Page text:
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Corn Market Races Higher on Rainy Spring Weather
Last week, we talked about the possibility of the market going much higher, whether it could break above the five-year high of $4.43 corn, and at the speed of the current rally, how we’d get there quickly.
Well, today in overnight trade we are knocking on that door. The market has rallied $1 in less than three weeks, and the market is screaming 10¢ or more higher each of the past few days. This is the dream that many farmers were praying for all winter, and just a few weeks ago it seemed like it had zero chance of happening.
Grains pushed sharply higher overnight on the planting progress report Monday afternoon, which showed corn planting at only 58% complete, 32% behind the average of 90%.
Soybean planting is actually worse at only 29% complete, 37% behind the average 66% done. So both of these markets rallied significantly as we have already passed the final planting date for corn in northern areas at May 25, and many more areas will hit the final planting date of May 31, in just a few days.
There will be significant prevent plant in corn if producers decide it isn’t worth planting late (producers take a 1% cut in coverage for every day they plant late). The PP payment is now 55% of normal corn coverage, but there aren’t many expenses, either, when the crop is black.
Many producers reason financially that they are better off not planting than paying all the extra expenses, mudding it in, and taking a hit on yield and their APHs next year with a poor crop. If conditions are ideal only one or two days late, that’s when they’ll consider planting. But this year that doesn’t look to be the case for many growers.
For crop already planted, emergence is way behind (11% emerged soybeans or 23% behind normal, and corn 32% emerged 37% behind normal), and the crop looks ragged due to the cold/wet conditions so far.
Cotton is 57% planted (1% behind normal), sorghum 28% planted (16% behind normal), and sugar beets are 94% planted (3% behind normal).
Oats are 85% planted (11% behind normal), sunflowers 9% planted (18% behind normal), barley 87% planted (6% behind normal), and HRS wheat is 84% planted (7% behind normal).
The planting problem is clearly centered in the Corn Belt, where planting progress of corn and soybeans is much further behind normal than any other crops.
Weather forecasts, though, are improving significantly, with warmer and drier weather on the way the next two weeks. But will it be in time to allow significant planting to get done? And how much prevent planting will be included in the corn and soybeans in the end?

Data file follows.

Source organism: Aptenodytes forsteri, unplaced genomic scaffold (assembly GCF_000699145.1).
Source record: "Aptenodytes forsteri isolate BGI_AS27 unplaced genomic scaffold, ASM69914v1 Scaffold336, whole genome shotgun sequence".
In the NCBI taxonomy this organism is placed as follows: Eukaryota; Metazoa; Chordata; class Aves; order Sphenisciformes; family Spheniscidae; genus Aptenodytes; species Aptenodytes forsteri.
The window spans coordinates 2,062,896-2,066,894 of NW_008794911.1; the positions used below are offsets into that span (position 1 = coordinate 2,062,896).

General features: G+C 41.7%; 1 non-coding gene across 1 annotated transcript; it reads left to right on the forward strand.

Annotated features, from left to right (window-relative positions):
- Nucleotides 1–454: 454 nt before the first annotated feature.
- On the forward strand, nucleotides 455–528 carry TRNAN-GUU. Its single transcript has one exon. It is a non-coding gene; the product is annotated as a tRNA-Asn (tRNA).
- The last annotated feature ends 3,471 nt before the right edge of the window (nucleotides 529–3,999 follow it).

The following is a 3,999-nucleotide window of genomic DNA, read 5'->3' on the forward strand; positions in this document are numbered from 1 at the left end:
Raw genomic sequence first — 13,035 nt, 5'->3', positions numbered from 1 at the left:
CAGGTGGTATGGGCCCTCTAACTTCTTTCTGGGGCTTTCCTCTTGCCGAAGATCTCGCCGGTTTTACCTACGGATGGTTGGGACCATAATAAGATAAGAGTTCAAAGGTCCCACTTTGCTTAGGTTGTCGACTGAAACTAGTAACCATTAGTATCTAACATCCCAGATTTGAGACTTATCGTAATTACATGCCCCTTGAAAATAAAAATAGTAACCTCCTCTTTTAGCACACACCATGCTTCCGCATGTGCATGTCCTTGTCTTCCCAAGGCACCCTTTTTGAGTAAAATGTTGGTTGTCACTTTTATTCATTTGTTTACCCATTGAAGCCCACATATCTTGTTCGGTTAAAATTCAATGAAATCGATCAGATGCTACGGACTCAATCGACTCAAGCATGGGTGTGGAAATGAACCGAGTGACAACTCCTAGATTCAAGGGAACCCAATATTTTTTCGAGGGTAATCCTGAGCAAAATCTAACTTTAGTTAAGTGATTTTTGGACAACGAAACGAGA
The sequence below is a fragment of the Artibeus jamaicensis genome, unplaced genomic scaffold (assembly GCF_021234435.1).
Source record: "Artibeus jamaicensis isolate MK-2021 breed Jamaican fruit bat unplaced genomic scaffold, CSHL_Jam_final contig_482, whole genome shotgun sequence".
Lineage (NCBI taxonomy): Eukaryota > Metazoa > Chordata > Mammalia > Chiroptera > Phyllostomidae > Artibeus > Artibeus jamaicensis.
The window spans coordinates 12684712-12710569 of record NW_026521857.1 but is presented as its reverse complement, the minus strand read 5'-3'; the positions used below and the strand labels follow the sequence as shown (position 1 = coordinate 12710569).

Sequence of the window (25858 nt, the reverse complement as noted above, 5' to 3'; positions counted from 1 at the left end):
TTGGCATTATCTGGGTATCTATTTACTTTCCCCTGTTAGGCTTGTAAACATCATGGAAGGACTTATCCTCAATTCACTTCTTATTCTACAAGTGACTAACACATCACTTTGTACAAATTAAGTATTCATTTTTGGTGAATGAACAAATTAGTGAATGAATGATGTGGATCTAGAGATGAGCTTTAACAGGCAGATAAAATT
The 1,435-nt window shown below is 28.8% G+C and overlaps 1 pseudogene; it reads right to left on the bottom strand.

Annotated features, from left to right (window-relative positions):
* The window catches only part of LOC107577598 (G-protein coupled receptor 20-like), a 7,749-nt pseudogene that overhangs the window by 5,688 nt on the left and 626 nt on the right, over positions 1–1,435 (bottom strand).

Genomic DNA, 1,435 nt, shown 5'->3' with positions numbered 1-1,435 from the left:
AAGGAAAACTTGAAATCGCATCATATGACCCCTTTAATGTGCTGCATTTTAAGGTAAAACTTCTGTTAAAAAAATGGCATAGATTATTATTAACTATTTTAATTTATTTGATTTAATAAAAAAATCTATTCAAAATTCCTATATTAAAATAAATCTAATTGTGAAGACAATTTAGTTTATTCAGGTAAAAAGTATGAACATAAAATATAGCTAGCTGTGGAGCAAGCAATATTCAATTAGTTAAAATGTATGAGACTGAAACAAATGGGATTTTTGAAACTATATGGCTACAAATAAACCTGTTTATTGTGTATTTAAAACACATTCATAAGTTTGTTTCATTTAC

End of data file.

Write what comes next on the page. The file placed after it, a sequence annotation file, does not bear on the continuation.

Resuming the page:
Soil moisture levels are still very high, with 92% topsoil (equal to last week) and 92% subsoil (-1% from last week) still rated adequate/surplus in the U.S. That's quite wet to allow much planting in the next week.
It's raining in MO, ILL, IND, TX, SD, NE, and MN today and moving eastward. The next seven days are forecast wet in the central Corn Belt, but drier in the northern third of the U.S. Corn Belt as well as the southeast.
In the 8-14 day forecast today, precip is more normal to even below normal in some areas, with temps now normal/above normal the next seven days in the U.S., and normal/above normal in the 8-14 day as well.
That may allow some decent planting leading up to soybean planting final dates. So, a good deal of soybeans could get planted.
But corn planting might be a different story. We could have 6-8 million acres of corn not planted this year, and instead collect the crop insurance PP payment. If so, that combined with lower yield potential from this late start could tighten corn stocks considerably. The sharply higher corn price, and the Trump money payment (only going to planted acreage) are incentive to keep planting corn late.
We rallied above our July target to price the first of our old crop corn, our first sale at $4.38, basis July, in almost a year! Many simply gave up on the sagging market, but Pro Ag is proud to have had the discipline to recognize sale opportunities below $4 corn futures aren't really opportunities. But this is!
Since we are at $4.38 July (just below the $4.43 5 year high) we are recommending pricing a good portion of remaining old crop corn (anything in the bins from 2018 or 2017 or earlier). We've had over $1 rally in 3 weeks, and perhaps its time to take a few chips off the table?
The market keeps humming higher, though, a sight that pretty much answers many farmers spring prayers this year. Corn is clearly the leader, being a domestic market primarily as we export only a small fraction of corn (about 1/5 to 1/6). Meanwhile, the U.S. exports over half of its wheat crops and nearly half of its soybeans.
Given the trade friction between the U.S. and many trading partners, it's the corn that sees the most life with some weather issues. But even Canada is having trouble with China in trade, rejecting imports of canola and using their typical heavy handed government power.
We are likely to see a great improvement in soybean and wheat fundamentals, too, with delayed/prevented planting of both these crops as well. How much of an improvement will be determined by the amount of prevent plant of each crop. HRS wheat PP is pretty much already set as farmers won't plant much HRS wheat now this late. Instead, it will be prevent plant or planted to a later season crop (soybeans or sunflowers?).
The next two weeks are probably more critical for soybean acreage than any other crop.
Ray can be reached at firstname.lastname@example.org.
Ray is President of Progressive Ag Marketing, Inc., a top Ranked marketing firm in the country.
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